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Report: Fatal U.S. Chemical Plant Explosion Caused By Faulty Equipment

US Chem blastReport: Fatal U.S. Chemical Plant Explosion Caused By Faulty Equipment

Vacuum truck caused accident at PeroxyChem’s Pasadena plant

A recently released report from the Harris County Fire Marshal’s office blames a faulty piece of equipment for the explosion that killed one and injured three at a Pasadena chemical plant owned by PeroxyChem as company officials said Tuesday they could not provide updates about the accident.

The fire marshal’s incident report stated that a piece of equipment blew off a vacuum truck during the Jan. 16 accident at the Pasadena plant of the Philadelphia-based company.

PeroxyChem officials said at a La Porte citizens advisory committee meeting Tuesday evening that an “active investigation” was ongoing and that they could not take any questions about the incident or the investigation.

Pasadena fire officials said in the incident report that the piece of equipment – originally attached to the vacuum truck – “suffered some sort of failure and blew off.”

The report does not detail what the equipment was or how it blew off the truck.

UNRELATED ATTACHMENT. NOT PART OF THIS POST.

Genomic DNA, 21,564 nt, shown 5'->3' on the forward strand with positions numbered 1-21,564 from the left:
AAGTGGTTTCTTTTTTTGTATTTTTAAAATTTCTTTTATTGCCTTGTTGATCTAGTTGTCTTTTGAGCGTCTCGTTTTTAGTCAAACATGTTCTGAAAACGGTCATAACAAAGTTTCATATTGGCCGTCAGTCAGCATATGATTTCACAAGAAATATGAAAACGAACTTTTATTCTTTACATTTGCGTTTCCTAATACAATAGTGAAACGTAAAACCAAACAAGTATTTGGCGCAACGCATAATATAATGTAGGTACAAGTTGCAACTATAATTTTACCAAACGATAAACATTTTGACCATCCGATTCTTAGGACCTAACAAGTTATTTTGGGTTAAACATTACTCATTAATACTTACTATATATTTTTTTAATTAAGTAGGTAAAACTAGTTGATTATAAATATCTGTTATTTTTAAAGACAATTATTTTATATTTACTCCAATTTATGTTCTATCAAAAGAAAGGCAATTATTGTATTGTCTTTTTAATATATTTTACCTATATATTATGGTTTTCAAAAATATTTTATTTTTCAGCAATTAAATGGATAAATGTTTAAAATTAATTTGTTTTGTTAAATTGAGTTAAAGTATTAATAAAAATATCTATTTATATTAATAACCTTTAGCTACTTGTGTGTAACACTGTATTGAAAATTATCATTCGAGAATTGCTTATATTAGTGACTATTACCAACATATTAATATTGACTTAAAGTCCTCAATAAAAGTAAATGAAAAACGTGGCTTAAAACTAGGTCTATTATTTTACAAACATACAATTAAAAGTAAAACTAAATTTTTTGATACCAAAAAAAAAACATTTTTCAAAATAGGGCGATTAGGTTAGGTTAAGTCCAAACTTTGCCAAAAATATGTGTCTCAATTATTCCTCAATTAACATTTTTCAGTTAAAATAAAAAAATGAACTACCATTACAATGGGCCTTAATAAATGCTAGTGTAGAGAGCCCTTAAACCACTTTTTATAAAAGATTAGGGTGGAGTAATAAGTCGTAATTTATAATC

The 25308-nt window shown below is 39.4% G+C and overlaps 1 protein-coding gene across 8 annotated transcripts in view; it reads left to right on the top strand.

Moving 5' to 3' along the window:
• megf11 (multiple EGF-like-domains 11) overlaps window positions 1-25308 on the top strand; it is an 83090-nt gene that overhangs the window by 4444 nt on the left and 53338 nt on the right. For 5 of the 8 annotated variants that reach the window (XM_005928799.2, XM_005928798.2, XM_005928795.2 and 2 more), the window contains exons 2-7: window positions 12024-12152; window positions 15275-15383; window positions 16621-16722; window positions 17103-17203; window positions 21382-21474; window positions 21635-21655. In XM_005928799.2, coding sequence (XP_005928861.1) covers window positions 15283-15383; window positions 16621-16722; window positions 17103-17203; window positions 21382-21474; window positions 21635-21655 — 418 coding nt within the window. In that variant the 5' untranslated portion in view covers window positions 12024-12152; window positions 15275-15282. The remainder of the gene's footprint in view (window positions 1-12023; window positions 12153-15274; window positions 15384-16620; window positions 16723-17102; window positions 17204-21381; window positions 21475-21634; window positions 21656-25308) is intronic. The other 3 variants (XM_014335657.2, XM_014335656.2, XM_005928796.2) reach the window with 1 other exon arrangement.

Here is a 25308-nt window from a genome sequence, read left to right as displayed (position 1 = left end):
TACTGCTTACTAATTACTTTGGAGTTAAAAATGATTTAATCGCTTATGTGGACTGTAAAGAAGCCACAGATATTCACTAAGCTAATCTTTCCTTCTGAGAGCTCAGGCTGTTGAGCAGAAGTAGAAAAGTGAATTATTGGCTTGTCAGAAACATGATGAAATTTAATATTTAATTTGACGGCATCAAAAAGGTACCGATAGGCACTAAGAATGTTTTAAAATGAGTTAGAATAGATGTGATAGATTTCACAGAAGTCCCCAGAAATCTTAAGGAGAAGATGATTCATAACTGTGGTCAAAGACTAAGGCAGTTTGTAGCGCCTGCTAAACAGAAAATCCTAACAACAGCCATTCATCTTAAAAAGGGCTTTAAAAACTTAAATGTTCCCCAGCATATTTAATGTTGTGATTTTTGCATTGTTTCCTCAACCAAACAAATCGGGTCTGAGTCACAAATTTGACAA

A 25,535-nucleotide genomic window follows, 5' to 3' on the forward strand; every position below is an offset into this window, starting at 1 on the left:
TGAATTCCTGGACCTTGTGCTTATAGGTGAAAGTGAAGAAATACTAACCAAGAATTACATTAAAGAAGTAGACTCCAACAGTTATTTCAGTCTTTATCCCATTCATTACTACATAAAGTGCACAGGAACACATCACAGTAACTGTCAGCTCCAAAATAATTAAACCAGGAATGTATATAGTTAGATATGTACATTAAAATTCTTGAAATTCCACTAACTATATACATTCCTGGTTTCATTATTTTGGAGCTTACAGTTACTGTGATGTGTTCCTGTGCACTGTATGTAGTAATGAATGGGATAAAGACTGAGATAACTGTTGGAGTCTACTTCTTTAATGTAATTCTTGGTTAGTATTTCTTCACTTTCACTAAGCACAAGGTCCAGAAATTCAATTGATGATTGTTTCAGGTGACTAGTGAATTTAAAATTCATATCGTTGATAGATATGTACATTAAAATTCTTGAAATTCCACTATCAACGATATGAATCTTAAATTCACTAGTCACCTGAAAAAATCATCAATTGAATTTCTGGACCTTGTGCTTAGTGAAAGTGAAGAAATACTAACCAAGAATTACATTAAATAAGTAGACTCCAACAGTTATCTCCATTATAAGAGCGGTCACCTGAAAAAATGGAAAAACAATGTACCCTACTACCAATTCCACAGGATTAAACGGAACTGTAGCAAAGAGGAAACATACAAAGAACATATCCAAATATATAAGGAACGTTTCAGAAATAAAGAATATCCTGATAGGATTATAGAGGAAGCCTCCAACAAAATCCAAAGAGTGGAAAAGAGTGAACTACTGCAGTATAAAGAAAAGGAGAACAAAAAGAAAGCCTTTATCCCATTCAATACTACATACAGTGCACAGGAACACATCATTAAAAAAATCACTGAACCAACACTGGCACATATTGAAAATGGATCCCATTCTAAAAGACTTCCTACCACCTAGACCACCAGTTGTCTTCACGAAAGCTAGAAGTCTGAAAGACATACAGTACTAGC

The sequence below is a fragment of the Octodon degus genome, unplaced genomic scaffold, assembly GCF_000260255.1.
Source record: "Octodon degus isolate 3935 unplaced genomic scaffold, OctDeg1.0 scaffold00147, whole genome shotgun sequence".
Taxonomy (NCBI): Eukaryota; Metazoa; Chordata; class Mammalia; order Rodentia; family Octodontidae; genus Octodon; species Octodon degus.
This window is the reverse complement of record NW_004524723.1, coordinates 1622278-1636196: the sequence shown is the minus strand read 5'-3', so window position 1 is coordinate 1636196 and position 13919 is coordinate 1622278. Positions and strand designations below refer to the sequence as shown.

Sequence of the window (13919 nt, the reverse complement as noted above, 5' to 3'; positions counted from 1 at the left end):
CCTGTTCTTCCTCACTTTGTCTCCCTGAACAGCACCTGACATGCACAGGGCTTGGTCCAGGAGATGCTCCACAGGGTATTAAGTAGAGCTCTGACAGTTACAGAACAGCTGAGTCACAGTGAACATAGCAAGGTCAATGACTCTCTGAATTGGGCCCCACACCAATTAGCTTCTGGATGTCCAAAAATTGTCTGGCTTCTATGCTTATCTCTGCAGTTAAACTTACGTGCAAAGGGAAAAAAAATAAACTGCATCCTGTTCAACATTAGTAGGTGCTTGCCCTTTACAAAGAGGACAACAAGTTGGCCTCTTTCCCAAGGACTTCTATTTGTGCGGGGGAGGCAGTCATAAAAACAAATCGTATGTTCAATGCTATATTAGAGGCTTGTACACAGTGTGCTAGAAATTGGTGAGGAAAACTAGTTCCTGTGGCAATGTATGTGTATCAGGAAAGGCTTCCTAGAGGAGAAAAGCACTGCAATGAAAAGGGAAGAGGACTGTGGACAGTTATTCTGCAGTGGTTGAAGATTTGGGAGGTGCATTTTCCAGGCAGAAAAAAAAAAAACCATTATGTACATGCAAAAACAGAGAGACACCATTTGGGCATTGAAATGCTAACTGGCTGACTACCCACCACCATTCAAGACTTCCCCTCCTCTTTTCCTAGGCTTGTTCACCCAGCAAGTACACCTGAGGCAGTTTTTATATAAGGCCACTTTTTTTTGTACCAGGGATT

The explosion killed 63-year-old Rickey Giddens, who worked at several plants in the area as a contractor for Evergreen Industrial Services. He was known to operate vacuum trucks, his family said. The vacuum truck was owned by Evergreen, according to the fire marshal’s report.

The report also states that 1,000 gallons of a chemical called “Process Work Solution” spilled because of the explosion, though it does not elaborate on what chemicals make up the solution.

PeroxyChem’s Pasadena plant manufactures hydrogen peroxide, a common household item used as an antiseptic. At high concentrations, it can cause serious burns and explode if heated.

A Texas Commission on Environmental Quality spokeswoman had previously said the state agency is investigating the spill of a peroxide-and-oil mixture in connection with the incident.

The explosion was at least the 10th such incident in the greater Houston region since a toxic leak at the DuPont plant in La Porte in November 2014 killed four workers.

Since then, at least two people have been killed and 18 injured amid explosions, fires and chemical leaks.
PeroxyChem employs about 600 people worldwide, with facilities in North and South America, Asia, and Europe, according to its 2014 annual report.

The fire marshal’s report states that emergency responders decontaminated the three who were injured before they were taken to the hospital, though it does not specify how they were contaminated. Giddens’ body was also decontaminated.
Fire officials found no “active leaks” during the initial investigation, according to the incident report.

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